2. observa
    December 12th, 2007 at 07:46 | #2

    Looking at the bigger picture, wall to wall Labor govts should now ring alarm bells for our democracy and the overall calibre of administration. We are just not going to get competent administrators into our parliaments, whilst they have to run the gauntlet of local preselection, kissing babies and cutting ribbons and the like. We need to reverse the order of electing our houses of parliament, so that the parties can select their best talent and place them at the top of their tickets. As well this allows all views to be represented (on the last national poll the Greens would have earned 11.4 seats with 7.6% of the national vote), does away with marginal seat pork barrelling and branch stacking and encourages concentration on macro issues. As well we should pay the pollies top dollar with standard 9% super and no long tailed handshakes whatsoever. Let the upper houses be a seat based, ‘keep the bastards honest’ house with rigorous review powers and these members are given appropriate office staff to handle the local gripes and feedback. Without this change, all we are going to get is professional students and union hacks, running the place in the long term, whilst real talent concentrates on making money, or resides in safe academia. It’s largely come to that now. As you say in NSW- Where’s the credible Opposition? Doing what Peter Costello or Ross Garnaut are doing.

  3. observa
    December 12th, 2007 at 08:08 | #3

    And what’s more if you ever want to get a Republic and get around the thorny problem of electing a PM and a President, the punters might compromise with letting their local member based upper houses select the Governors and GG on their behalf. At present there’s a Mexican standoff preventing the desired move to a republic.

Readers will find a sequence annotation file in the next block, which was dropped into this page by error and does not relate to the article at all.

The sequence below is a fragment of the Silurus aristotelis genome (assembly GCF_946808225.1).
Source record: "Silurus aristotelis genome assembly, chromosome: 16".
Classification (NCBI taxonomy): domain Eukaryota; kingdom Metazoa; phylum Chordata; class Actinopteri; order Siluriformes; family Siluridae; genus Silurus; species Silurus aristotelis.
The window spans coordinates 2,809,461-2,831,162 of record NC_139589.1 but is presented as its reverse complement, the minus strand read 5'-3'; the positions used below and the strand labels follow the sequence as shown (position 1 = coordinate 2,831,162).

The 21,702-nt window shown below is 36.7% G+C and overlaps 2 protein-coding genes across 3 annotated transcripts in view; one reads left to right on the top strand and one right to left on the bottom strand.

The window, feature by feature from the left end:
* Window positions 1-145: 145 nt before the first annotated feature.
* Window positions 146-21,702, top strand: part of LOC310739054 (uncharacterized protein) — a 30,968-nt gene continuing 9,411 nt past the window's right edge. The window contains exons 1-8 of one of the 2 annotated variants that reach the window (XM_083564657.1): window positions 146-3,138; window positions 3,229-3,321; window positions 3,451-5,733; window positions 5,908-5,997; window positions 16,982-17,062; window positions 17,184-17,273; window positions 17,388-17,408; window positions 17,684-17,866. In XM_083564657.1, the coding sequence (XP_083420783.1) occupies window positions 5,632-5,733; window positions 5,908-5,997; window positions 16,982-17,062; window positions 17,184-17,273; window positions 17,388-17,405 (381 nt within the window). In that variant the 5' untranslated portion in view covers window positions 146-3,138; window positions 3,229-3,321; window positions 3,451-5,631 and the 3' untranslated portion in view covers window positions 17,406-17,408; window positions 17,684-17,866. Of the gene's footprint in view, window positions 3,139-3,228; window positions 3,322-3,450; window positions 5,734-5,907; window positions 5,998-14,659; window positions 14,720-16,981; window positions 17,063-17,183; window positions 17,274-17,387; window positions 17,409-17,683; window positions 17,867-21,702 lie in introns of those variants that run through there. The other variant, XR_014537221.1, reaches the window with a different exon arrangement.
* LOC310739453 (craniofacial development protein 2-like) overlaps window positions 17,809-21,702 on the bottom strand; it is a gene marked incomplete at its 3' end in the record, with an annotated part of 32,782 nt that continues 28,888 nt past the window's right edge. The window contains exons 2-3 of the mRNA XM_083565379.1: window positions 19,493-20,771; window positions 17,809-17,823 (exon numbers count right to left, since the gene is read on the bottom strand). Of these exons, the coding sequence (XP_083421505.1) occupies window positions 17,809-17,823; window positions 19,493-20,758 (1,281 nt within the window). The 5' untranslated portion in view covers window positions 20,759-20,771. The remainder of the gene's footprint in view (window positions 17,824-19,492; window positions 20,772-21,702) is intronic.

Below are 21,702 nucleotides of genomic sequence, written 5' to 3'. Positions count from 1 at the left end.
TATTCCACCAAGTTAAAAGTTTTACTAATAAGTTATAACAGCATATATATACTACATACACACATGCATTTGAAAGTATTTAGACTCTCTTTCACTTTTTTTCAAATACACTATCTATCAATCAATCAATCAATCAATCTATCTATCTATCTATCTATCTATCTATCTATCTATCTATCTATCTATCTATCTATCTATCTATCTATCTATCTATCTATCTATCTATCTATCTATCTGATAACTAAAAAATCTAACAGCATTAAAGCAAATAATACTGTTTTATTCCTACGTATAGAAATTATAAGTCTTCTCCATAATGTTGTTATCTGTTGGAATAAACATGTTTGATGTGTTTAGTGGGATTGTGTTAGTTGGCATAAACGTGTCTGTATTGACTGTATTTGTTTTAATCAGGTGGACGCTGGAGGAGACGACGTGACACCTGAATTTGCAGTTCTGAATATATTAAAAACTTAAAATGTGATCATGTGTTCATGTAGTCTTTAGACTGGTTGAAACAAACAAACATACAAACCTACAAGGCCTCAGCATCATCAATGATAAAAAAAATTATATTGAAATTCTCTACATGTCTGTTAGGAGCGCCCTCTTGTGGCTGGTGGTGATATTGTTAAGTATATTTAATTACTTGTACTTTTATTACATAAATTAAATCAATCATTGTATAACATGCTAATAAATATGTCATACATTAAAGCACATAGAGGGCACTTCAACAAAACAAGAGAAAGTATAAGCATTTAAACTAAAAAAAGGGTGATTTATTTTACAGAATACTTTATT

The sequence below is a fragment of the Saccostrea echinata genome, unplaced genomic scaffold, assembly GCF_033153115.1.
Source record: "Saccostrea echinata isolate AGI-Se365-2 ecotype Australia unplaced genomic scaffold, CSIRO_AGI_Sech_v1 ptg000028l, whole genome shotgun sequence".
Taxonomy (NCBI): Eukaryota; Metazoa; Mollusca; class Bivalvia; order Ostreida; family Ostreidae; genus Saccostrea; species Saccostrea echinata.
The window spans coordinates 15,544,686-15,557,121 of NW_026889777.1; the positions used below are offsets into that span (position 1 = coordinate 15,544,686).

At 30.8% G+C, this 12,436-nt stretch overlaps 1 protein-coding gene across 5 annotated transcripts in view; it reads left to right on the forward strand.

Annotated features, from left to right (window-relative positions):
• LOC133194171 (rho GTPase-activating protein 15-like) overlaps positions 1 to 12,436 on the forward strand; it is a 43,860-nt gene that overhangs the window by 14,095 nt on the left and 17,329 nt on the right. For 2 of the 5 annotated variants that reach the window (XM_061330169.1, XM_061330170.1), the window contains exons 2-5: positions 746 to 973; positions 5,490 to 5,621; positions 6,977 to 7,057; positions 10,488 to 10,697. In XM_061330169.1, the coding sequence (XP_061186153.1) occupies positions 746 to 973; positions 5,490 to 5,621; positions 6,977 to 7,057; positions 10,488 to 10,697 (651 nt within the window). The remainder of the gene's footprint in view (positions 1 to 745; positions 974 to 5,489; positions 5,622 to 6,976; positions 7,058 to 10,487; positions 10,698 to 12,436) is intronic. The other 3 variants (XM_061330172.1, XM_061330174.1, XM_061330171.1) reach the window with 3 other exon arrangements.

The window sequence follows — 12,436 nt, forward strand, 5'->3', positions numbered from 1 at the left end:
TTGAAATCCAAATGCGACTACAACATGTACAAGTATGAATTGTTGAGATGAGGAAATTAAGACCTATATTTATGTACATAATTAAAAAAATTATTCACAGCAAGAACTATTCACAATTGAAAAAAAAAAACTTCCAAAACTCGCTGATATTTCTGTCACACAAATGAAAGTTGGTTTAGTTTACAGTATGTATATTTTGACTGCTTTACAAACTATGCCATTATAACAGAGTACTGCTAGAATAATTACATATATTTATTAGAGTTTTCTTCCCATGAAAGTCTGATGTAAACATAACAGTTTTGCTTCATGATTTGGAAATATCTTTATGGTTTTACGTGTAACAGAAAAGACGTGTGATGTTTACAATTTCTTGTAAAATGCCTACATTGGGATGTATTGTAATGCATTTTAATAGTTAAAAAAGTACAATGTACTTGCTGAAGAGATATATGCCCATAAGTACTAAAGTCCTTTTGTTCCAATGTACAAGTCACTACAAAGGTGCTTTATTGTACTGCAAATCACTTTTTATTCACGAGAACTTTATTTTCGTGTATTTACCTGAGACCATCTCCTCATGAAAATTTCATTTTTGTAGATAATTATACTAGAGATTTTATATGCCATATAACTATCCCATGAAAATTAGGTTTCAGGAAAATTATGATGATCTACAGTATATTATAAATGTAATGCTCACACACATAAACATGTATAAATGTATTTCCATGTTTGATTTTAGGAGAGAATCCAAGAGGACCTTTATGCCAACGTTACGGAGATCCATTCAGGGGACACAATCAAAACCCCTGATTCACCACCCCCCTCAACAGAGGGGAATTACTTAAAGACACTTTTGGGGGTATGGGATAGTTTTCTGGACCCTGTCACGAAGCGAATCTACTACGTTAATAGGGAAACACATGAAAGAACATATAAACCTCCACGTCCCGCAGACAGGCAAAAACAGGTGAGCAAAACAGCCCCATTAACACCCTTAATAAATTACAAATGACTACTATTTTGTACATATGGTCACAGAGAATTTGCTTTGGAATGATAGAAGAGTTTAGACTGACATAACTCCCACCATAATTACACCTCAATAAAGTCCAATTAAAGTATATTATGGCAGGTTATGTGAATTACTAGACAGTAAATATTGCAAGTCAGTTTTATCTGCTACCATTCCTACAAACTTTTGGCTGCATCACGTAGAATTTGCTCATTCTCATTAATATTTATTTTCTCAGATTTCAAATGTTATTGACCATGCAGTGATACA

4. derrida derider
    December 12th, 2007 at 08:31 | #4

    Oh come on, John – you wouldn’t say the Wran, Fahey and Carr governments were worse than the Bjelke-Petersen one would you? Not that I’m an admirer of any of them, but there are certainly degrees of badness.

  5. 2 tanners
    December 12th, 2007 at 08:54 | #5

    Observa,

    As a South Australian, you are subject to probably the single worst bureaucracy in the country. Others are shambolic, true, but yours is ossified. Its practices are out of the 70′s or earlier, including restrictive hiring, zero performance management and few incentives to do better.

    Most of the eventually effective reforms of public servies that I have seen have started with bloodbaths (mostly of the innocent), caused massive disturbance and uprooting, damaged the effectiveness of administration for years and so on. There has to be a better way, but I haven’t seen it in action yet.

    But my real point is, it has nothing to do with the ALP. It is much more about an organisation which protects itself first and in which process has become far more important than policy or results.

  6. observa
    December 12th, 2007 at 09:19 | #6

    2 tanners,